How to lengthen and shorten knits
Unhappy with the length of your finished sweater? Don’t despair – it’s not too late to adjust it, as Faye Perriam-Reed explains in this tutorial.
It’s frustrating when you realise your garment has come out the wrong length. It could be that you’re longer or shorter in the body than the size guides that designers work to, in which case you might already be familiar with this problem. Maybe your garment was for a little one who’s suddenly had a growth spurt, but you’re not ready to donate your handiwork just yet. Maybe your tension was off slightly, or tightened up a bit as you went along, resulting in a shorter pattern piece than expected. Or it could just be that you got carried away while watching TV, and thought you’d get away with just measuring it on your lap after a glass of wine. We’ve all been there.
Luckily, changing garment length after you’ve already cast off is a fairly simple surgery, and there are a few different options out there, depending on your level of patience and the type of finish you want to achieve.
The easiest correction to lengthen would be to simply unravel the cast-on edge, pick the stitches back up and knit down, wouldn’t it? Well no, not necessarily. For starters, unpicking a cast-on edge is quite time-consuming, and once it has all been unpicked you can’t just unravel – you’ll need to pick up and knit down from it.
If you choose to do this, the easiest method would be to pick up all of the stitches before you begin unpicking…
…then gradually follow where the yarn tail is going and undo stitch by stitch on to a second needle.
However, the stitches you’ll pick up from the cast-on will all be half a stitch out, so they won’t actually sync up properly with the row you’re knitting into. If you’re working stocking stitch, this isn’t a bad option as it’s only really noticeable at the sides; however, in rib, you’ll see from our example that it’s quite obvious.
There are ways around this – you could always make a feature of it and knit a couple of rows in garter stitch before continuing the rib – but you might find it neater to do one of the following options.
Your best bet would be to cut your knitting at the place where you’d like to extend it, pick the stitches back up, knit a few extra rows and then graft it using Kitchener stitch back to the other section. So, look for a place where there is no increasing happening – ideally before the waist shaping begins (unless you need to change the length between the end of the waist decreases and the beginning of the bust increases). Cutting just where the ribbing stops is a good option.
Make sure the side seams have been unpicked first if the garment is already sewn up, or this is going to make a mess.
Pick up the stitches on a long circular needle on the row below where you intend to cut, then carefully snip one of the stitches in the row above the stitches on the circular needle in the centre of the row – so the end left behind on the bottom row is long enough to weave back in. Once the stitch has been snipped, you can start to unravel each stitch at a time, catching each one from the top section on a needle the same size or slightly smaller than the one used to knit the garment as you go along.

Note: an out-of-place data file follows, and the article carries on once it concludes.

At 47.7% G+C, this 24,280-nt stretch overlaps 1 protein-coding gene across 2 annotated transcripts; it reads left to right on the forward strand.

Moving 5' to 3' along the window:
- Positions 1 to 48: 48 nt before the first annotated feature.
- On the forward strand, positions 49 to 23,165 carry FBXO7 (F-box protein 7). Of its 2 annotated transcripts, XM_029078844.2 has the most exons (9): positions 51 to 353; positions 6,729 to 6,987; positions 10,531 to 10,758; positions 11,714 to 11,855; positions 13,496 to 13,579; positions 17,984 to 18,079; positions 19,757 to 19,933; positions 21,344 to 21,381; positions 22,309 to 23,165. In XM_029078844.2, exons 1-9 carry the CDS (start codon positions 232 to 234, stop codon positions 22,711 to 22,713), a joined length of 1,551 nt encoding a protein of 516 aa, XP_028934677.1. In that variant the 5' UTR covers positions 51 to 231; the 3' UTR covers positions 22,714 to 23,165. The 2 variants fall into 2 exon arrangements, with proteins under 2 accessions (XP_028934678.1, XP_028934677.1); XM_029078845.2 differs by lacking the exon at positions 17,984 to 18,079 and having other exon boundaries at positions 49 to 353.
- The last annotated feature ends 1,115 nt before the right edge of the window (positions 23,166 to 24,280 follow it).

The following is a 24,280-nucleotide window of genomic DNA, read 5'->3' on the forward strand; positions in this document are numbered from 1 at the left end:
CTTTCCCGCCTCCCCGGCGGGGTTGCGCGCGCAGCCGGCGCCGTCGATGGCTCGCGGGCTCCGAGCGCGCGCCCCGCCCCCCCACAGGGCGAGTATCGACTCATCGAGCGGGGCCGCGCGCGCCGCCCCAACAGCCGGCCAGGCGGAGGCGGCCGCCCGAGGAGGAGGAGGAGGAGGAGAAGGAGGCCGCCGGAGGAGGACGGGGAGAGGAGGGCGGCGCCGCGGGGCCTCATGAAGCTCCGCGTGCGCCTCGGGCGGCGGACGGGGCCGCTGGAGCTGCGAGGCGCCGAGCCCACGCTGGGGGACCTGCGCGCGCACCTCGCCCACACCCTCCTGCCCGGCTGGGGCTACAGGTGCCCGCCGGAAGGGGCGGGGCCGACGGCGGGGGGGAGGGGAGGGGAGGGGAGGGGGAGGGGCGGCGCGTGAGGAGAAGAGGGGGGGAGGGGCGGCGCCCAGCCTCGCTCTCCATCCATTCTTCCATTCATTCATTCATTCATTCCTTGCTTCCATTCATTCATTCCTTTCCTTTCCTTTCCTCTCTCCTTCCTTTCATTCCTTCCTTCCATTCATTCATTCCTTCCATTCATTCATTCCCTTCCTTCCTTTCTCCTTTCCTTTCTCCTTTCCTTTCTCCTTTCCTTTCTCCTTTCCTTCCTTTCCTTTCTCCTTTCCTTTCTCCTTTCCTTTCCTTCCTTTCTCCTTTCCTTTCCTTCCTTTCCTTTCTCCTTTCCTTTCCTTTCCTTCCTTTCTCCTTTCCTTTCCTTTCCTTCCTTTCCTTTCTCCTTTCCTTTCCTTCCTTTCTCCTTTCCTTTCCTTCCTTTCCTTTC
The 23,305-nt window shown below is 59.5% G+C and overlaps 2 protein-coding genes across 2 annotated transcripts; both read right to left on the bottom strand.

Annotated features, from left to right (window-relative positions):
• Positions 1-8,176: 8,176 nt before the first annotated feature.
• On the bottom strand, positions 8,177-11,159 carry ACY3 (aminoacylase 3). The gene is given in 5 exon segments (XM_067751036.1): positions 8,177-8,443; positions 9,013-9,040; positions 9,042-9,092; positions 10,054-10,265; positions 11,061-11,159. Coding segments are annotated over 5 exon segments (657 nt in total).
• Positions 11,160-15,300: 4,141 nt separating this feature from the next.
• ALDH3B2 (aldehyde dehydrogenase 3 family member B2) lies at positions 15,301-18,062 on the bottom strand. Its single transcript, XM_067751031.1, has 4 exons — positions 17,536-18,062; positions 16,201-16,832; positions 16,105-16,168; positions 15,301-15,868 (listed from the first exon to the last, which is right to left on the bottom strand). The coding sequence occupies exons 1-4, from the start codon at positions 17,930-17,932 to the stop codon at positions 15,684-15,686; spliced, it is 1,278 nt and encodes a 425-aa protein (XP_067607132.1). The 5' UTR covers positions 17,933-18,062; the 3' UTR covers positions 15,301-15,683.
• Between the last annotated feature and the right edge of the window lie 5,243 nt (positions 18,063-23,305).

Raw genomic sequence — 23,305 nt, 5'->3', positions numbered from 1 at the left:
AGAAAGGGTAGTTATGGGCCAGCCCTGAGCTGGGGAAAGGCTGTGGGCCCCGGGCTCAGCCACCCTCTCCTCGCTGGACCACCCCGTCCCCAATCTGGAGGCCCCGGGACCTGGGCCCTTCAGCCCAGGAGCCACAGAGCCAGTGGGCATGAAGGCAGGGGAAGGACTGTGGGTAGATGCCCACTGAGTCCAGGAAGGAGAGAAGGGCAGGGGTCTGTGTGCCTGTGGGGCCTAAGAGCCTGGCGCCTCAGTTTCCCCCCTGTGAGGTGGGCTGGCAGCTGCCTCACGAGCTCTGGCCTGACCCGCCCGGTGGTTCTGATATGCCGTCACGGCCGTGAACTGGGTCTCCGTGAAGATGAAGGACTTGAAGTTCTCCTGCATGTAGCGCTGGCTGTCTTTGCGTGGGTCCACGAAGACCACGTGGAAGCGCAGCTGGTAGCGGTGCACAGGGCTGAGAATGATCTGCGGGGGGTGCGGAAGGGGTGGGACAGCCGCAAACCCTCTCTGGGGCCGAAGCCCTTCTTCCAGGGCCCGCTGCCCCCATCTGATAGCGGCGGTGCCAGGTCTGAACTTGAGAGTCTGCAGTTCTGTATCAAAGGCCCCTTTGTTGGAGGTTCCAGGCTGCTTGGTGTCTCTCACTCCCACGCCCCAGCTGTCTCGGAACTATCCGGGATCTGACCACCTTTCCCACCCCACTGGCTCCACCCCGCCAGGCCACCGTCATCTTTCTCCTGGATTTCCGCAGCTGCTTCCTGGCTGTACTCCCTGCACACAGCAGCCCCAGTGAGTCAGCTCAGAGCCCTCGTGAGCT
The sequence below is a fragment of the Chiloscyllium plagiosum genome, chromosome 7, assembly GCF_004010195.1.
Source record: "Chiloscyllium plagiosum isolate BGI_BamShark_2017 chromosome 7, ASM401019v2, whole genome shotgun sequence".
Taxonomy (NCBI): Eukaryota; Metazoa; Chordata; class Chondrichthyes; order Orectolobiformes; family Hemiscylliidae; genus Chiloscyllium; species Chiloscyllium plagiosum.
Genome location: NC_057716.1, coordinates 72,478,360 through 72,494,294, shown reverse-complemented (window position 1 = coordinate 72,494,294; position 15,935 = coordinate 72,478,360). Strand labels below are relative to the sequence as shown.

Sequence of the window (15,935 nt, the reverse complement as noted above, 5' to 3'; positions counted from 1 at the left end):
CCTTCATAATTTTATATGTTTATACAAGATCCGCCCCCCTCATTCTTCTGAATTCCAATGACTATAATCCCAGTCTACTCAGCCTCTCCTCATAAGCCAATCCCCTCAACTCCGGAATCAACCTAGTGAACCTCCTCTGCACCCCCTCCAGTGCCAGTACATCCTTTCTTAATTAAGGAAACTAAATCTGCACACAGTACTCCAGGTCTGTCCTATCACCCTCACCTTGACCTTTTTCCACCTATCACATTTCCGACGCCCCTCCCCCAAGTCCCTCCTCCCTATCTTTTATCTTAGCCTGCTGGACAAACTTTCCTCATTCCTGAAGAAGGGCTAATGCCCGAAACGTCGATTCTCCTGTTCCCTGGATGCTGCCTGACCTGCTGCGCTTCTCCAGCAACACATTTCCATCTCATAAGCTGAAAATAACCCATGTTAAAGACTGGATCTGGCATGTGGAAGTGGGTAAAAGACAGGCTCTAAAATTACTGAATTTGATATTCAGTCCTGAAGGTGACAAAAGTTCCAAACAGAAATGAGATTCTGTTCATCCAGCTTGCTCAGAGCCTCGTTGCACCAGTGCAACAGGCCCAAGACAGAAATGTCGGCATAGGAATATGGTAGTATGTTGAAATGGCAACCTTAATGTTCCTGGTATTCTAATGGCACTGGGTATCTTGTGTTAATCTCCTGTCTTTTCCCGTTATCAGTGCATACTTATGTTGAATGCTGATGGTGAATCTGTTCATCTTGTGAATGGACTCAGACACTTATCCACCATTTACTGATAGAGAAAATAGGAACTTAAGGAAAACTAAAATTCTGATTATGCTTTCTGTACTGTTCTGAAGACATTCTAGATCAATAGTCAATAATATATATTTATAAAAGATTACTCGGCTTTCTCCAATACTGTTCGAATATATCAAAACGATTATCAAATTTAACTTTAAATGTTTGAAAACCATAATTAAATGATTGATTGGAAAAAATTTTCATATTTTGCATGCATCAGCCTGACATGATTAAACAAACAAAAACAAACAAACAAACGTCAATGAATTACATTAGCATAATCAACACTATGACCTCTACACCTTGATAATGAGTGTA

When you’re done, you should have two needles full of stitches, one from the upper part of the garment and one from the lower part (or the rib).
Check knitting direction!
If you’re lengthening the garment, decide in which direction you want to knit the extra section. If you’re working stocking stitch, you can go up or down and the pattern will look the same. However, if there is a texture, such as rib, cables or a colour pattern on the garment, you’ll probably want to knit bottom up, so that the new piece won’t look strange and misaligned. Make sure that where you’re cutting allows for this.
Depending on the state of the original garment pieces, you may wish to add a stripe here. A well worn child’s sweater, for example, may have faded after several washes, so even if you are able to match the yarn, it might be obvious where the join is.
When you’ve finished, if you are not reknitting the bottom section, you’ll want to graft the two pieces back together again. See our Masterclass in The Knitter Issue 80 if you’d like a reminder of how to work Kitchener stitch.
If you really don’t want to cut and you only need to knit a few rows onto the bottom, you might find Eunny Jang’s video tutorial useful. She explains a nifty technique to disguise the join in cables and wide ribbing after unpicking the cast-on here.
If you need to shorten a garment, it goes without saying you could just rip back, or cut a piece out and graft the two halves back together. I found myself having to do shortening surgery when I knitted the ‘Seven Sisters’ pullover by Mari Chiba. It was a bottom-up yoke design which I discovered, due to my body shape, didn’t lay flat on my chest, and the neck was just coming up that little bit too high on me. I cut into a stitch, unravelled about 10 rows back, and then grafted the top and bottom back together.
After about one hundred stitches I did start to regret this decision! However, as a result, I’m now much faster at Kitchener stitch and my jumper fits, so I’m pleased I went for it. Ripping the whole thing back to the beginning of the yoke would just have taken so much longer.
About our expert
Faye Perriam-Reed is a designer and the technical editor of The Knitter and Simply Knitting. She enjoys exploring construction and finishing techniques to achieve neater results.